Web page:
Seven reasons cell phones kill people on road trips

Even though Thanksgiving is behind us, there are still plenty of reasons to road trip before the end of the year. Well, there’s one reason, really, and that’s Christmas. But, a lot of people are going to get behind the wheel or whine in the back seat. Of course, we can expect a lot of people to be on their cell phones while they’re driving about, according to the Insurance Information Institute’s blog.

Do the math on this: cell phone + car + stupidity = dead people

It really is that simple, but there are some reasons for this equation. In fact, even though I go over seven of them here, the Insurance Information Institute has pulled together an impressive list of distracted driving statistics and insights, and I just lost interest in making the list any longer than it already is (so I suggest you take a peek over on the institute’s blog) … but check out my stuff first:1. Distracted driving: the number of people killed in distracted driving incidents is up a whopping 22 percent from 2005 to 2009. Fortunately, not as many people seem to be dying from cell phone-impeded driving in the recent past, though.. The Department of Transportation reported a 6 percent decline in distracted driving deaths in 2009, which means people are either doing it less or have gotten better at it.

Of course, traffic crashes declined slightly overall for that period, which means the share of them belonging to distracted drivers actually increased. So, there’s no way to rationalize yourself out of this one: stay off the damned phone while you’re driving.

2. Leading cause: cell phones are the top reason for distracted driving, with a variety of perspectives considered. For the future though, texting appears to be the next big killer.

3. Texted to death: 18 percent of drivers in the United State have done it in the past 30 days, according to a recent study by the Insurance Research Council. Drivers 25 to 39 are most likely to be guilty: 41 percent of them copped to it, compared to only 31 percent of drivers 16 to 24.

4. Banning it does nothing: the Highway Loss Data Institute “found that texting bans may not reduce crashes,” writes the Insurance Information Institute. Collisions actually increased slightly in three of the four states examined (but the change was not statistically significant).

5. Complacency: teens are more ready to blame drunk driving than texting for traffic accident fatalities. According to the Insurance Information Institute: “The survey seems to indicates that despite public awareness campaigns about the dangers of distracted driving many teens still do not understand the risk.”

6. Hypocrisy: even though 62 percent of AAA Foundation for Safety survey respondents feel that cell phone use while driving is “a serious safety threat,” close to 70 percent admitted to talking on their phones. Twenty-four percent read or sent text messages.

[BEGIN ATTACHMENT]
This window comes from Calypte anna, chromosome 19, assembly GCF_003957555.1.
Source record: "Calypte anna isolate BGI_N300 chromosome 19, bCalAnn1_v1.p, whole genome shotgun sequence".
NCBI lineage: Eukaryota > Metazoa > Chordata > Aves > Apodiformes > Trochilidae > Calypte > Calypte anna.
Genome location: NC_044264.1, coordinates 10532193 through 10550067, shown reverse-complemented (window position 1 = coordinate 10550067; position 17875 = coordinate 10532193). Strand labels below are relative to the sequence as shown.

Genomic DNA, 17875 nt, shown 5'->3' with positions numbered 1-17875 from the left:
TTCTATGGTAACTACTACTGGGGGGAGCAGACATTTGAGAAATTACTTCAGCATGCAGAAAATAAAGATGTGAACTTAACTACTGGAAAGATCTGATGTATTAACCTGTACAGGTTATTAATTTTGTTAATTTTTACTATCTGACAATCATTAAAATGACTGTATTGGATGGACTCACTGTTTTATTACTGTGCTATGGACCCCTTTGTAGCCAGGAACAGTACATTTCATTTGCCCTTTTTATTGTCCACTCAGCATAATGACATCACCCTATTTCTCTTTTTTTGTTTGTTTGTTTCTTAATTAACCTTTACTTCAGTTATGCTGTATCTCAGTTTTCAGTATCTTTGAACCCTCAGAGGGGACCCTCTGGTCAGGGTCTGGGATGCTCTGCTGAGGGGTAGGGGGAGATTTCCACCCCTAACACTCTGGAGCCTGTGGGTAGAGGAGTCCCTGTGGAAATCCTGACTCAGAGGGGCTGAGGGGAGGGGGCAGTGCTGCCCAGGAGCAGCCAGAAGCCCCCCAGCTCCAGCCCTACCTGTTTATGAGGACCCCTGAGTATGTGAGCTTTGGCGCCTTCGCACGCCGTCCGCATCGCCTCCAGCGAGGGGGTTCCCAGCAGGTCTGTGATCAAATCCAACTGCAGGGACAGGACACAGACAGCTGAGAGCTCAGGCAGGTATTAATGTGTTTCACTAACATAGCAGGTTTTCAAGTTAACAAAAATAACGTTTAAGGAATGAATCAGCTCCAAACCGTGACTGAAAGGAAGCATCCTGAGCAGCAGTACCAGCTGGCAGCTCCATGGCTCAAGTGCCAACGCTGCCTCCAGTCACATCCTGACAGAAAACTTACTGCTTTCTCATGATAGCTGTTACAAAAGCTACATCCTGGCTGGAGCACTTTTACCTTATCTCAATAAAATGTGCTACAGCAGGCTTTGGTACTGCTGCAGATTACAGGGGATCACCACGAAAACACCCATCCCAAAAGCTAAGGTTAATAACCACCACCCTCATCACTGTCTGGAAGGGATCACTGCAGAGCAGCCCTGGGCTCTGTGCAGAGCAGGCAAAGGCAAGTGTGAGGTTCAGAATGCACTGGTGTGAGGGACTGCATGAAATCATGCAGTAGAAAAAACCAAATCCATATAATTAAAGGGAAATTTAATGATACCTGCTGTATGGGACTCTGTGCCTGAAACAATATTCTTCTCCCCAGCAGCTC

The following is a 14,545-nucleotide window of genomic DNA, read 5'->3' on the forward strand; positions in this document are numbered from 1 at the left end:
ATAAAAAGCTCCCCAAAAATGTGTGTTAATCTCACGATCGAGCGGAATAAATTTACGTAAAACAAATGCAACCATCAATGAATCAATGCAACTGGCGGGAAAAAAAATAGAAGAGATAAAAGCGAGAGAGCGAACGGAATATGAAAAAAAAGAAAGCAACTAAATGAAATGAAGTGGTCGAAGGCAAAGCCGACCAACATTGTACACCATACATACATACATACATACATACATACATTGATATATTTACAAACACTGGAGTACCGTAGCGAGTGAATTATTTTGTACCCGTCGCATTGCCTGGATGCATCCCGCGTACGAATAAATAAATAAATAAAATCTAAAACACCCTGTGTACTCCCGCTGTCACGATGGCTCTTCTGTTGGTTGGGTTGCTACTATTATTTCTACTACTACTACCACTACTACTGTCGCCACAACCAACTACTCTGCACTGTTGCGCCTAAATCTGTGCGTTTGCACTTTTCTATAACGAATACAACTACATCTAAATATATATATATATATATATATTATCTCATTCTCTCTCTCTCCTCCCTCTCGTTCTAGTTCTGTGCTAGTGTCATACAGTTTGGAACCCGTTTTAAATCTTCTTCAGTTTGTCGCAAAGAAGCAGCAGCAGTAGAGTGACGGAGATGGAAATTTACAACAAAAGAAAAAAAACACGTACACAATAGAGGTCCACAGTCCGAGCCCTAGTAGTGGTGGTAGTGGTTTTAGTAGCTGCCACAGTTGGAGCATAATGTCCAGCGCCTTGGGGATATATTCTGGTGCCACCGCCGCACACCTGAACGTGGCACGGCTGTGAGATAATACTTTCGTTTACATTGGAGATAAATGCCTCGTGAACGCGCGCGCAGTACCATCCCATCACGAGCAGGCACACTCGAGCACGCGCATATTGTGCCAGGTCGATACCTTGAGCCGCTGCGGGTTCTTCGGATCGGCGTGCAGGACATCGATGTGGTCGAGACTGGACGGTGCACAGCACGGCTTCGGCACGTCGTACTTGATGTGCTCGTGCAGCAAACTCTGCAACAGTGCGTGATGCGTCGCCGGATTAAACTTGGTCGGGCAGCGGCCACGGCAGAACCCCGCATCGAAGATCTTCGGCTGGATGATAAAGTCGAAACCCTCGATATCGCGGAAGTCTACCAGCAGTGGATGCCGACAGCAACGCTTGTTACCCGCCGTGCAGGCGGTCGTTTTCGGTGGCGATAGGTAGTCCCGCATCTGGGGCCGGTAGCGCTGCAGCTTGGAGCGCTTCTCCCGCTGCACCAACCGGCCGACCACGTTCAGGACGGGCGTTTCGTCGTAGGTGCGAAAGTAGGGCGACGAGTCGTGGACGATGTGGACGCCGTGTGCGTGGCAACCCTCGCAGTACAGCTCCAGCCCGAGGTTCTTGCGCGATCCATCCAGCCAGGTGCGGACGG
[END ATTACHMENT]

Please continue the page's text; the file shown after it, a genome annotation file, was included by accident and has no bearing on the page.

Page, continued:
7. Teenagers are stupid: while 84 percent said in a Seventeen magazine survey said “they were aware that distracted driving increased the risk of a crash,” writes the Insurance Information Institute, 86 percent engaged in distracted driving behavior related to a cell phone.

[photo by inhisgrace via Flickr]

Five sleepy driving stats to scare you for Thanksgiving

Are you heading over the river and through the woods for Thanksgiving this year? Well, you better stop for coffee along the way! A new study by AAA finds there’s a pretty big number of sleepy drivers out there. Think about every 10 cars around you: there’s a good chance at least one of those driver’s has dozed off behind the wheel. So, how bad is the problem? Let’s take a look at five sleepy driving statistics that will make you open your eyes wide.

1. Recent risk: 10 percent of drivers have fallen asleep at the wheel in the past year

2. Long-term confessions: 41 percent of respondents admit that they’ve done so at least some point in their lives

3. We’re all hypocrites: a whopping 85 percent of drivers find it “completely unacceptable, writes Insurance Networking News, “to drive if someone is so tired that they struggle to keep their eyes open”

4. Crashes are common: according to a new analysis of National Highway Traffic Safety Administration data, 12.5 percent of crashes leading to hospitalization were caused by fatigued drivers

5. Death is a serious possibility:
16.5 percent of deadly crashes involve drivers too drowsy to belong behind the wheel, also from the analysis of National Highway Traffic Safety Administration data

All of this is utterly preventable. Be smart, and know your limits.

[photo by marcn via Flickr]